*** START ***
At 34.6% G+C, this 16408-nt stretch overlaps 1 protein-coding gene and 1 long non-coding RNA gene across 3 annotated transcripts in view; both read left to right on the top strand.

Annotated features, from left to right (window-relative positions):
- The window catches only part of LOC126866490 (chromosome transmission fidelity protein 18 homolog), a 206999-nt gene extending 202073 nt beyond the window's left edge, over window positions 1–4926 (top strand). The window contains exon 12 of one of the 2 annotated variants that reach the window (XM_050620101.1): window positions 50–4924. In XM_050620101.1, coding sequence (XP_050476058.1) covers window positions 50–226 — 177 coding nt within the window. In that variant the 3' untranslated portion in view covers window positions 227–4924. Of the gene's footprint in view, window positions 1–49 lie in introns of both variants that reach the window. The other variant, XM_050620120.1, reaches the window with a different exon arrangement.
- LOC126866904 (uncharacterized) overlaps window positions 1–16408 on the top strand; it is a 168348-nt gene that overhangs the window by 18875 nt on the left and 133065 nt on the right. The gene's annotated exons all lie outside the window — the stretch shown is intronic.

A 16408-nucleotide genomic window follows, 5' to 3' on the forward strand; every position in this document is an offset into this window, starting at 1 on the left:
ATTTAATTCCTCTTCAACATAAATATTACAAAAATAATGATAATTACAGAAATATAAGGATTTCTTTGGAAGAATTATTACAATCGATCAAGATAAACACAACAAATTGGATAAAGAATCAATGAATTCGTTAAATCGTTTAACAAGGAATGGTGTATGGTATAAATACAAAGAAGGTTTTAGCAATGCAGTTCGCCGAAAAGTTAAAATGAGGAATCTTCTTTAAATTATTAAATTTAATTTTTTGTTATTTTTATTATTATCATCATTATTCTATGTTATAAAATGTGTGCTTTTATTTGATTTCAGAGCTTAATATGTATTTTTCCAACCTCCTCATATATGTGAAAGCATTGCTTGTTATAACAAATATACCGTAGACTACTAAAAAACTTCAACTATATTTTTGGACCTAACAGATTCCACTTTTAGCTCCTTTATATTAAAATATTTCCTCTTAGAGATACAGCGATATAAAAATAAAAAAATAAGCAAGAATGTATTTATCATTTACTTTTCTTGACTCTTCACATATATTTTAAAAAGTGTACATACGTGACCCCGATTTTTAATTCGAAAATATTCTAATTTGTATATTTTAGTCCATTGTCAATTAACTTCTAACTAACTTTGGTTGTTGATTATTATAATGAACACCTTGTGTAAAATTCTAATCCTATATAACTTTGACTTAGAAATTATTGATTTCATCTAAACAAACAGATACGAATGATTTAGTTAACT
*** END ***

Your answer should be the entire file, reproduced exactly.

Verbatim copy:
At 34.6% G+C, this 16408-nt stretch overlaps 1 protein-coding gene and 1 long non-coding RNA gene across 3 annotated transcripts in view; both read left to right on the top strand.

Annotated features, from left to right (window-relative positions):
- The window catches only part of LOC126866490 (chromosome transmission fidelity protein 18 homolog), a 206999-nt gene extending 202073 nt beyond the window's left edge, over window positions 1–4926 (top strand). The window contains exon 12 of one of the 2 annotated variants that reach the window (XM_050620101.1): window positions 50–4924. In XM_050620101.1, coding sequence (XP_050476058.1) covers window positions 50–226 — 177 coding nt within the window. In that variant the 3' untranslated portion in view covers window positions 227–4924. Of the gene's footprint in view, window positions 1–49 lie in introns of both variants that reach the window. The other variant, XM_050620120.1, reaches the window with a different exon arrangement.
- LOC126866904 (uncharacterized) overlaps window positions 1–16408 on the top strand; it is a 168348-nt gene that overhangs the window by 18875 nt on the left and 133065 nt on the right. The gene's annotated exons all lie outside the window — the stretch shown is intronic.

A 16408-nucleotide genomic window follows, 5' to 3' on the forward strand; every position in this document is an offset into this window, starting at 1 on the left:
ATTTAATTCCTCTTCAACATAAATATTACAAAAATAATGATAATTACAGAAATATAAGGATTTCTTTGGAAGAATTATTACAATCGATCAAGATAAACACAACAAATTGGATAAAGAATCAATGAATTCGTTAAATCGTTTAACAAGGAATGGTGTATGGTATAAATACAAAGAAGGTTTTAGCAATGCAGTTCGCCGAAAAGTTAAAATGAGGAATCTTCTTTAAATTATTAAATTTAATTTTTTGTTATTTTTATTATTATCATCATTATTCTATGTTATAAAATGTGTGCTTTTATTTGATTTCAGAGCTTAATATGTATTTTTCCAACCTCCTCATATATGTGAAAGCATTGCTTGTTATAACAAATATACCGTAGACTACTAAAAAACTTCAACTATATTTTTGGACCTAACAGATTCCACTTTTAGCTCCTTTATATTAAAATATTTCCTCTTAGAGATACAGCGATATAAAAATAAAAAAATAAGCAAGAATGTATTTATCATTTACTTTTCTTGACTCTTCACATATATTTTAAAAAGTGTACATACGTGACCCCGATTTTTAATTCGAAAATATTCTAATTTGTATATTTTAGTCCATTGTCAATTAACTTCTAACTAACTTTGGTTGTTGATTATTATAATGAACACCTTGTGTAAAATTCTAATCCTATATAACTTTGACTTAGAAATTATTGATTTCATCTAAACAAACAGATACGAATGATTTAGTTAACT